Is it actually helpful to “fix” someone’s bad query letter?
I was at my favorite writing forum, Absolute Write’s Water Cooler, looking at some query letters that had been posted in a section where author’s are looking for critique. There was one letter there, where the book blurb was so wordy and had enough grammar and style errors that I basically re-wrote the blurb for them. I didn’t mind doing it. I like helping, and the blurb was better for the changes. I’m not saying it was perfect, mind you, but certainly improved.
Now I wonder if I did them any favors. The nature of the errors in style and grammar was such that I assume the manuscript has similar errors. Enough so that I wanted to say, “Perhaps you should take another look at your novel.” I did not say that, nor will I. We all start somewhere in our writing journey, and we all need time to find our stride. Such a comment at the wrong time offers more in the way of discouragement than aid. Maybe this book won’t be published, but I’ll bet you that this writer will eventually have one that is. The ideas are there, the writer just needs some growing.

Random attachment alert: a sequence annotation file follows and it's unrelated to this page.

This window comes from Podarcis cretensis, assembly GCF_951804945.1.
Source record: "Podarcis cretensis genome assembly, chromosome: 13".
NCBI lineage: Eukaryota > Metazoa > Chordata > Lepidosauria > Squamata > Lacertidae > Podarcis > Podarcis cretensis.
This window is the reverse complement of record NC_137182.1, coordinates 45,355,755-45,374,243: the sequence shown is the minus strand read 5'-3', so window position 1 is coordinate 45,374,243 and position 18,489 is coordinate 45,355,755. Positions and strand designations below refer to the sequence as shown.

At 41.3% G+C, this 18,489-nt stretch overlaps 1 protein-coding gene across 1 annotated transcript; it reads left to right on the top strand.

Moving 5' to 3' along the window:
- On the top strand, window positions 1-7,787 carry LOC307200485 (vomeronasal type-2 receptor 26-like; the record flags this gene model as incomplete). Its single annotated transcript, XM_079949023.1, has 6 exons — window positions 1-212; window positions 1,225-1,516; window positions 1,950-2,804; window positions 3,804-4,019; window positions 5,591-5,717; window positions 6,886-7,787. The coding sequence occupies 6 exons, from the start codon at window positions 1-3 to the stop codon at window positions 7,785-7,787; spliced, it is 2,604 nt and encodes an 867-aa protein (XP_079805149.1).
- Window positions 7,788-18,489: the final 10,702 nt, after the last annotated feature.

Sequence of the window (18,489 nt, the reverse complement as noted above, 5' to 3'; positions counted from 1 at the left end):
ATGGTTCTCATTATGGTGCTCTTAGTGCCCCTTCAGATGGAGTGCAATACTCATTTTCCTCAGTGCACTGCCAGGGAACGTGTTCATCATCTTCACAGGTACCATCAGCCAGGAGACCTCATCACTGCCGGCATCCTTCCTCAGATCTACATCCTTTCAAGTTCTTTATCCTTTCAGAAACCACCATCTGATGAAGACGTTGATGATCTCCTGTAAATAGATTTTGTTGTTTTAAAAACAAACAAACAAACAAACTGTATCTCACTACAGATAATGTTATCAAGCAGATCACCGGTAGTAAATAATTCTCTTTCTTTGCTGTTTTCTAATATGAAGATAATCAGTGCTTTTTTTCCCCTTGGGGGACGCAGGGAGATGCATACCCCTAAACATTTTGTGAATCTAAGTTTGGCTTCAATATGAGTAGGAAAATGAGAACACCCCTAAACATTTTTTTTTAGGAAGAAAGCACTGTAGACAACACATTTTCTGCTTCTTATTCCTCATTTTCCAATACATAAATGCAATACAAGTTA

My quandary is should I have re-written the blurb at all? Am I wasting this writer’s time if the blurb might now be good enough to get a request for the book, but the book itself is going to be rejected because the writing simply isn’t there yet? I don’t know. It’s quite possible the writer will learn some things about style simply from my re-written blurb, and it’s easy enough for them to get an editor for the book if it’s needed. Also, just because the query has problems, does not necessarily mean that the book does. Many of us writer’s are terrible at queries.
I’d be interested to hear what mt readers think about this quandary.